There is a huge ecosystem of businesses desperate to get a level of support and consistent messaging because they are completely committed to becoming a part of the new wave,” he said.

Read more: https://www.businessthink.unsw.edu.au/articles/sustainable-communities-future-proof-australia

I can’t help wondering whether there is a fundamental misunderstanding of the difference between business and government at UNSW.

Government is where you have to go if you want someone to waste cash on your random feel good schemes. Businesses tend to expect a return on their investments.

If politicians are not returning your phone calls, it is probably time to move on.

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July 13, 2020 6:15 pm

You would think the good professor would have heard of the broken window fallacy

Reply to  WR2
July 13, 2020 6:25 pm

or at the very least read the news….how stupid and uniformed does someone have to be to keep pushing this

Reply to  WR2
July 13, 2020 7:05 pm

It’s not always a fallacy.

One of the economic theories that makes sense to me is the manure theory of money. If manure is spread around it fertilizes crops and makes things grow. If it’s just piled up in a big heap it only stinks and pollutes.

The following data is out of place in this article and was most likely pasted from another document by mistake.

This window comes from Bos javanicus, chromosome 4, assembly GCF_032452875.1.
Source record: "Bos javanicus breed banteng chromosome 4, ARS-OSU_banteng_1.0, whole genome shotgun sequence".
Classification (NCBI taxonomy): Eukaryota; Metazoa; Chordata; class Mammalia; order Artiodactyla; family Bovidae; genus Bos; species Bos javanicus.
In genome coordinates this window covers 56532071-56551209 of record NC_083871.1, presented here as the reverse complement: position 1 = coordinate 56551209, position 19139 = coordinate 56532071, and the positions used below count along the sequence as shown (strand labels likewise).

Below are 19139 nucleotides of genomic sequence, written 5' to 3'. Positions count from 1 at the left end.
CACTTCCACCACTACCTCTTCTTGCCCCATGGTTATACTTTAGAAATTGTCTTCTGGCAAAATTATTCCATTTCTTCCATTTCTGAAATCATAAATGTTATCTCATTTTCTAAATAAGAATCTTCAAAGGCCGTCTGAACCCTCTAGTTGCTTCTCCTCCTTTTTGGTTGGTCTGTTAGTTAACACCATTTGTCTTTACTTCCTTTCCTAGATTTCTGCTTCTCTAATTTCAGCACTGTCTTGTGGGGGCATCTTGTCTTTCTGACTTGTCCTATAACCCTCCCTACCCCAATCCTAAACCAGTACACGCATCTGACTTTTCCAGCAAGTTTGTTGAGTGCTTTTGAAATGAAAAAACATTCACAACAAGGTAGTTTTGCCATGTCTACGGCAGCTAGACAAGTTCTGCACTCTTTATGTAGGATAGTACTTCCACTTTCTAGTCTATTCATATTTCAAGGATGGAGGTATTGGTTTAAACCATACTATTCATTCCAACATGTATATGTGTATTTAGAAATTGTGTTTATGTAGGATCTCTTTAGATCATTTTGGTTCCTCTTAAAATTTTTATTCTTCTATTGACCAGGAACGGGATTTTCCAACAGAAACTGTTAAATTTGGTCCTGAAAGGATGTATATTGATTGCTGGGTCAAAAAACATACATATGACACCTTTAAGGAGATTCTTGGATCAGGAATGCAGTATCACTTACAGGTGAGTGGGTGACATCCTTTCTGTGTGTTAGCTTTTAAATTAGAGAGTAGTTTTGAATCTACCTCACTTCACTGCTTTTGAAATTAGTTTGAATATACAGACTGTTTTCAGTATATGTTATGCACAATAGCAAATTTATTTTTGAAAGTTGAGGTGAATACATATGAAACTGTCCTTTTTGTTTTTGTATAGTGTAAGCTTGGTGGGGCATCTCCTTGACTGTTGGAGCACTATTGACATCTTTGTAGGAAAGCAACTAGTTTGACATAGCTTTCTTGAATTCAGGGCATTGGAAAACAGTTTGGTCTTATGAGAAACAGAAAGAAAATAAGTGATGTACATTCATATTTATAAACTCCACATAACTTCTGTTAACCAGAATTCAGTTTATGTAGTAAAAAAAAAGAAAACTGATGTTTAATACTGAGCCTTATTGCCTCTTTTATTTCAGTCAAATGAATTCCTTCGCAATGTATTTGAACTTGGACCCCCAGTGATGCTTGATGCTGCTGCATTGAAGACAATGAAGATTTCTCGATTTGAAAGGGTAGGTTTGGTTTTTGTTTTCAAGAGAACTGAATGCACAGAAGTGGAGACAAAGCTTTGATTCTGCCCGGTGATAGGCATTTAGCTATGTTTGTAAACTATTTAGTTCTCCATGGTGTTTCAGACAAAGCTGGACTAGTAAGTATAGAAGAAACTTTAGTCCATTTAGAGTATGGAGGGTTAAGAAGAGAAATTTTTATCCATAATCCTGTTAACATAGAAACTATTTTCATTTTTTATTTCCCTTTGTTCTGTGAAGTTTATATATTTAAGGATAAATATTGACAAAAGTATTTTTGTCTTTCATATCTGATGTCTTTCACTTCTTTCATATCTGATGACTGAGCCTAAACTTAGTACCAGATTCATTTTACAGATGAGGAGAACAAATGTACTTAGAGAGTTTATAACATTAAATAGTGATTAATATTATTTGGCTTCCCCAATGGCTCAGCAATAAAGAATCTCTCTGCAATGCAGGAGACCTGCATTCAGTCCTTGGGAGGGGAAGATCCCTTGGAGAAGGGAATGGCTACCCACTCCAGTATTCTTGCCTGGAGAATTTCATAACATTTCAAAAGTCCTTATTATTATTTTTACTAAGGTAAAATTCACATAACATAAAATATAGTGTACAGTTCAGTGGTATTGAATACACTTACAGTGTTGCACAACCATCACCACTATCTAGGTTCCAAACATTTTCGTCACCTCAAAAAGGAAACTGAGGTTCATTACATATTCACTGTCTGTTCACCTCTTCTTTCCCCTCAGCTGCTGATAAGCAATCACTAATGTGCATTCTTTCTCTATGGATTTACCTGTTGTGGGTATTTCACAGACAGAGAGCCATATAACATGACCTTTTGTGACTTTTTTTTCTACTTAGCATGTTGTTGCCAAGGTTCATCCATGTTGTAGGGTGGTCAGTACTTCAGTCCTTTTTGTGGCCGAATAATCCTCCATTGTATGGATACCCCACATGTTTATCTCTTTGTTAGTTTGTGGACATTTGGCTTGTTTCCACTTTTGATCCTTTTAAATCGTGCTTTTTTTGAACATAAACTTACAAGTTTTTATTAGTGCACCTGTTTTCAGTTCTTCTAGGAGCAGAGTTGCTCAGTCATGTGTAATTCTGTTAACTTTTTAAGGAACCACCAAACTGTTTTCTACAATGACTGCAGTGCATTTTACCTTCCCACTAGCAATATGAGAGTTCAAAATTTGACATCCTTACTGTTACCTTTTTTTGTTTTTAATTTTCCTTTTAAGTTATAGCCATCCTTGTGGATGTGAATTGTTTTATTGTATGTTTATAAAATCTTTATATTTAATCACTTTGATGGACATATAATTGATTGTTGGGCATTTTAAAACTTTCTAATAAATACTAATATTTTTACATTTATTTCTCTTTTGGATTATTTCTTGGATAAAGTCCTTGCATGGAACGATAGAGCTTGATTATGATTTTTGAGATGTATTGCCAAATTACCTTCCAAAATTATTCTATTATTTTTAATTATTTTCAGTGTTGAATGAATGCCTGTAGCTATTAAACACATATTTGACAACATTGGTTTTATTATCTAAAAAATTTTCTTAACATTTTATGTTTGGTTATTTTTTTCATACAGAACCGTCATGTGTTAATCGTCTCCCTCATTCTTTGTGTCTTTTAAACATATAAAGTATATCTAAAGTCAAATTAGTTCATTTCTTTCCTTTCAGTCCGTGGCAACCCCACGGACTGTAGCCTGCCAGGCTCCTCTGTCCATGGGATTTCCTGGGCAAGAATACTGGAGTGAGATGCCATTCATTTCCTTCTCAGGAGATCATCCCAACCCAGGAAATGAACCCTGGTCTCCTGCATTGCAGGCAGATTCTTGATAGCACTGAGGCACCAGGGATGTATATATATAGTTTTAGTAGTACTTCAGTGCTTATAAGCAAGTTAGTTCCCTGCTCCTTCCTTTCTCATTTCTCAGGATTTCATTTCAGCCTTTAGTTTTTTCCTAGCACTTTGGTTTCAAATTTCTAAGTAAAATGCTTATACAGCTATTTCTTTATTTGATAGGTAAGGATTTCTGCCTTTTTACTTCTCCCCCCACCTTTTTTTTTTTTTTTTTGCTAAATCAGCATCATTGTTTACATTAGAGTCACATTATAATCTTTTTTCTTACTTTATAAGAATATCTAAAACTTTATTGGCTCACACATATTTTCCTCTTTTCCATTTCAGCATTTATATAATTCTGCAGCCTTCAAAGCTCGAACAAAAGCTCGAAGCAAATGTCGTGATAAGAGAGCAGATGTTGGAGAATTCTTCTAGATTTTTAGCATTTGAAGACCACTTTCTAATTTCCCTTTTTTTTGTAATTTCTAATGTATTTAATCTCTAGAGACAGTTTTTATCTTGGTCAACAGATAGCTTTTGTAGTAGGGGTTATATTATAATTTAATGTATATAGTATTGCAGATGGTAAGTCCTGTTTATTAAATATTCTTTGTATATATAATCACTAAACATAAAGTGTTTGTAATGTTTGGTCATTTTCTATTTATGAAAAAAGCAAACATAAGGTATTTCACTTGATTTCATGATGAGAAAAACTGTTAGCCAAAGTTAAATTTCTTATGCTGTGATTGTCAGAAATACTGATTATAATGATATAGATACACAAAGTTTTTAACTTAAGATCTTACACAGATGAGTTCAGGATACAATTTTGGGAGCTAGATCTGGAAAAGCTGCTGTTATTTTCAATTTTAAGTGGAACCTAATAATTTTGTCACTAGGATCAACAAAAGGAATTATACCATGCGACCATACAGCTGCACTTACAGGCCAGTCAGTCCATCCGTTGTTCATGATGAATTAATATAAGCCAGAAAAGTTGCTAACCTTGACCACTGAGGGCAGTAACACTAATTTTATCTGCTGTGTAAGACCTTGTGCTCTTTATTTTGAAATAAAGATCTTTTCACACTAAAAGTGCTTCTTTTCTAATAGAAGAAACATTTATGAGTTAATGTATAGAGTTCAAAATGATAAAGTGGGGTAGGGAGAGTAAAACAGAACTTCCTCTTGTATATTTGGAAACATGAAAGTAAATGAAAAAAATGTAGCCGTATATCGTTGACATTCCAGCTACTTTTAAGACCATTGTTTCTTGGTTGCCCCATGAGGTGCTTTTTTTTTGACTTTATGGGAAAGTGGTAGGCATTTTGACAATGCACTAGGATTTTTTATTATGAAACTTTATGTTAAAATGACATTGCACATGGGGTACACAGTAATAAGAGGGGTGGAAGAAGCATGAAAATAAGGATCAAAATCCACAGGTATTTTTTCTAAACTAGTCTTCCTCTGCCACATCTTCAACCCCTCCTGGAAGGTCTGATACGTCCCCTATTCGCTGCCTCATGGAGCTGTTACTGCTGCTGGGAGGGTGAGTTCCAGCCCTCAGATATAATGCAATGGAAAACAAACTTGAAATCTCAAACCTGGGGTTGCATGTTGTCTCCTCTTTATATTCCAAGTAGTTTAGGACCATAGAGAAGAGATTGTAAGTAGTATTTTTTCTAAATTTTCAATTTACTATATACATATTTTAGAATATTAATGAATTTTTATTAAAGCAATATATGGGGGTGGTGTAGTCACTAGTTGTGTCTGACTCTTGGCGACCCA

If the broken window stimulates economic activity by reducing the amount of money festering under some mattress, that’s a good thing. On the other hand, if it means the shop keeper has to choose between keeping his business going or buying medicine for his ailing wife, the broken window is positively evil.

My favorite example of “make work” is from “Bible Bill” Aberhart. When he asked why a project was being done with picks and shovels rather than earth moving equipment he was told the purpose was to employ more people longer. His response was something like, “Well why don’t you give them spoons and forks?” link

Lots of people on the left don’t even get the rudiments of economics. The thing that means we can live the wonderful lives we live is productivity. Thanks to technology each person can create a huge surplus of wealth. The dream of being hippy sustenance farmers just guarantees misery because there’s no surplus. The left thinks that’s fine but it leaves you unable to buy medicine for your ailing spouse. What to do … I know, let’s call the witch doctor.

Reply to  commieBob
July 13, 2020 8:05 pm